Similar sentiment is shared by financial regulators and institutions, whether in Hong Kong, China, or Taiwan, or for that matter in most other countries. Probably none of them will disagree with the above ‘core’ concerns about safeguarding the financial interests of their citizens. Hong Kong Monetary Authority (HKMA) noted “It appears the proposed machine is another channel for acquiring Bitcoin or a vending machine. Bitcoin is not regulated by the HKMA. Bitcoin is not a currency, but a virtual commodity.” In contrast, Taiwanese Financial Supervisory Commission (FSC) observed that “Bitcoin is not a currency. Financial institutions and the public shouldn't use it as medium of payment. Given Bitcoin's non-currency status, no bank deposits should be made with it, and banks are not allowed to receive or provide Bitcoins. To install Bitcoin ATMs would require approval from FSC, which will not be given, so it is impossible for a Bitcoin ATM to come to or appear in Taiwan.” The People's Bank of China last month outlawed Bitcoin transactions among local banks and financial institutions, forbidding all third-party payment providers from handling the BTC crypto-currency. The country's central bank had expressed concerns about Bitcoin's lack of legal status, high risks of money laundering, and potential association with illegal activities. Similarly, reports painting an apparent contrast between Hong Kong and Taiwan with the former getting its first ATM must be very carefully interpreted. While no regulatory approval is required from the Hong Kong Monetary Authority (HKMA) to set up a BTC ATM in Hong Kong as HKMA considers it a vending machine, installation of BTC ATM in Taiwan requires regulatory approval from the Taiwanese Financial Supervisory Commission (FSC). Such concerns are more or less similar to those expressed by most national regulators in USA, Asia, Europe, or elsewhere.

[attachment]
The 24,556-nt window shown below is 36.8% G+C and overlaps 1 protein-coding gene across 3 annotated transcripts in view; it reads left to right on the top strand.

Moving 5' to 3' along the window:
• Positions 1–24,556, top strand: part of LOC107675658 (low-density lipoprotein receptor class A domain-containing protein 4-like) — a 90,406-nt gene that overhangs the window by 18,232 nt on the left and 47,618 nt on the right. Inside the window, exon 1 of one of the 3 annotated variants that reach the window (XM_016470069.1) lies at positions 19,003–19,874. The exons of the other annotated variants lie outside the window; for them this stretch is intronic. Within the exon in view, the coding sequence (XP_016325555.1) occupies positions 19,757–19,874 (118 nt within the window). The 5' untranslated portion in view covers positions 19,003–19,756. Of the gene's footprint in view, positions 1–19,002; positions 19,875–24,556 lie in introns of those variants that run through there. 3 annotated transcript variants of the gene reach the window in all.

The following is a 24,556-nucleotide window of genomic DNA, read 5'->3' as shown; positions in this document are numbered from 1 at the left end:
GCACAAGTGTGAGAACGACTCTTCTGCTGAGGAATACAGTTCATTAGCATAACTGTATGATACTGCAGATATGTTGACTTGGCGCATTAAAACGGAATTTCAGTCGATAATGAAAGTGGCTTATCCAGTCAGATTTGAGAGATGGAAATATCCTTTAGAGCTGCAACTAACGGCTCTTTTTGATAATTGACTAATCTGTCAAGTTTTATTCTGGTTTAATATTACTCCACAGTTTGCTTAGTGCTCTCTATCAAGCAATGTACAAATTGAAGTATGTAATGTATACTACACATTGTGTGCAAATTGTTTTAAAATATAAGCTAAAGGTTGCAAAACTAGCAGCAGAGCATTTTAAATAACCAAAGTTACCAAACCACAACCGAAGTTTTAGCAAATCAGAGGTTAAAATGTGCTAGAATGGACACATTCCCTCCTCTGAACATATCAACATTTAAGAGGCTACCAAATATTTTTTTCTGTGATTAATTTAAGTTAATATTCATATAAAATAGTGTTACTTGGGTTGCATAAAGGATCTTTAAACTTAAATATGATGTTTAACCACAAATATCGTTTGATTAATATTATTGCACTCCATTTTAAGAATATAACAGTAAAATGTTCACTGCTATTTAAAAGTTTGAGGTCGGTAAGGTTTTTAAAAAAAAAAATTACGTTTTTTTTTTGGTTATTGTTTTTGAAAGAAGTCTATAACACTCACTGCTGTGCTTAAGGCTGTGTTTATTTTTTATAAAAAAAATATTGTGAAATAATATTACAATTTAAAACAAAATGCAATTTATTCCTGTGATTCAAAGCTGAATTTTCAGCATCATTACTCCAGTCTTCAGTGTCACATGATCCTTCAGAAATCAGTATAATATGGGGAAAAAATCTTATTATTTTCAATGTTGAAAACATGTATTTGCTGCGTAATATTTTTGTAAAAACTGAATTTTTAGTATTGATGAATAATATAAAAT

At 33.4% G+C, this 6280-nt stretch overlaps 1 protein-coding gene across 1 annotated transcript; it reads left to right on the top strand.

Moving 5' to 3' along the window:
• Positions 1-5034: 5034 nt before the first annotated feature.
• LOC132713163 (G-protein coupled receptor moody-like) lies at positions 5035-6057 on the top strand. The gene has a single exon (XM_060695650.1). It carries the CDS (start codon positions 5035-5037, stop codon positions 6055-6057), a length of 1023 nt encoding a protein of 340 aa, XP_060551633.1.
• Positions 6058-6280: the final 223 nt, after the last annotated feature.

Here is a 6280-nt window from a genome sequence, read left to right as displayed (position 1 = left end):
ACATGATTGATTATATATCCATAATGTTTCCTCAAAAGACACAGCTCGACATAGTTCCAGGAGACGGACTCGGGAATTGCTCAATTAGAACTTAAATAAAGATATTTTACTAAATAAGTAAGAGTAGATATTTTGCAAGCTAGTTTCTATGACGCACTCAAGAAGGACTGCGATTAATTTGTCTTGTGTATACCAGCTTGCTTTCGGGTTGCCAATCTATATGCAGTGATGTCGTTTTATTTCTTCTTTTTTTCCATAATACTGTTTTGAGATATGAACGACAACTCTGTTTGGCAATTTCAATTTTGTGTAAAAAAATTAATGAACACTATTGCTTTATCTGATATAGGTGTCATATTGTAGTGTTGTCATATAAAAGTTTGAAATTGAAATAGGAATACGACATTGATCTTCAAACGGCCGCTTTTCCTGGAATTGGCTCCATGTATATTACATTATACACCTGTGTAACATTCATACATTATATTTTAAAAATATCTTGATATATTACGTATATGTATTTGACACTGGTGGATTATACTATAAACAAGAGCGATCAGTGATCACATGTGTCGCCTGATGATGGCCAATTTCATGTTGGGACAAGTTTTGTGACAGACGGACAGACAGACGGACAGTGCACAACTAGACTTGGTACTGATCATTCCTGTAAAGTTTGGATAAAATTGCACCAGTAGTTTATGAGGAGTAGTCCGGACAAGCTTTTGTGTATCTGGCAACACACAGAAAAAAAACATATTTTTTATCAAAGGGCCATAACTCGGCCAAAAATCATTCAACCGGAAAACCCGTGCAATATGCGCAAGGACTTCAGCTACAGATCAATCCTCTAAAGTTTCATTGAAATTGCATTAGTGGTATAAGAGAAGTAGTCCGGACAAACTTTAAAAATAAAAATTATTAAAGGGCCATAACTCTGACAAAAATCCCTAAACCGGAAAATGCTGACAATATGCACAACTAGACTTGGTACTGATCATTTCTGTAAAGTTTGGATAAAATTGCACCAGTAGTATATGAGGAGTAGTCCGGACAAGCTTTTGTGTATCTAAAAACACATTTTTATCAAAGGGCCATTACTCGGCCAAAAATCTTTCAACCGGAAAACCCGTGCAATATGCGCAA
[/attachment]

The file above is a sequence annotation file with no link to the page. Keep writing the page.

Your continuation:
How can accountants make provisions for bitcoin-denominated transactions in financial reports etc.
As apparent, accountants will need to follow regulatory guidelines such as Generally Accepted Accounting Standards (GAAP), International Financial Reporting Standards (IFRS), and Hong Kong Financial Reporting Standards (HKFRS). However, they need to be cognizant about the legal status and legal classification being accorded to BTC by the specific governments and regulators such as in terms of ‘legal tender’ which is different from ‘virtual currency’ as well as ‘virtual commodity.’ Most nations including China, Hong Kong, and Taiwan as well as others such as US, Canada and Germany have specifically and explicitly ruled that BTC is not ‘legal tender’, it is not backed by any government or any other legal entity, and its supply is not determined by a government central bank. A government central bank issued currency is legal tender in the sense that it is acceptable and legally used for settlement of debts and payment of taxes. In contrast, creditors are not required by law to settle debts in lieu of BTC payments. Nor do governments accept BTCs for tax payments. Hence, it is important to note that even though terms such as virtual currency, digital currency, and crypto-currency are loosely used to describe BTC, however it doesn’t enjoy the same status as government central bank issued currencies such as the Chinese yuan, the Hong Kong dollar, the US dollar, or even Royal Canadian Mint’s digital currency MintChip which is backed by the Government of Canada. BTC and other non-government virtual currencies are deemed highly speculative and risky for consumers as their value is not backed by any physical commodity such as gold, issuers such as central banks, or the real economy.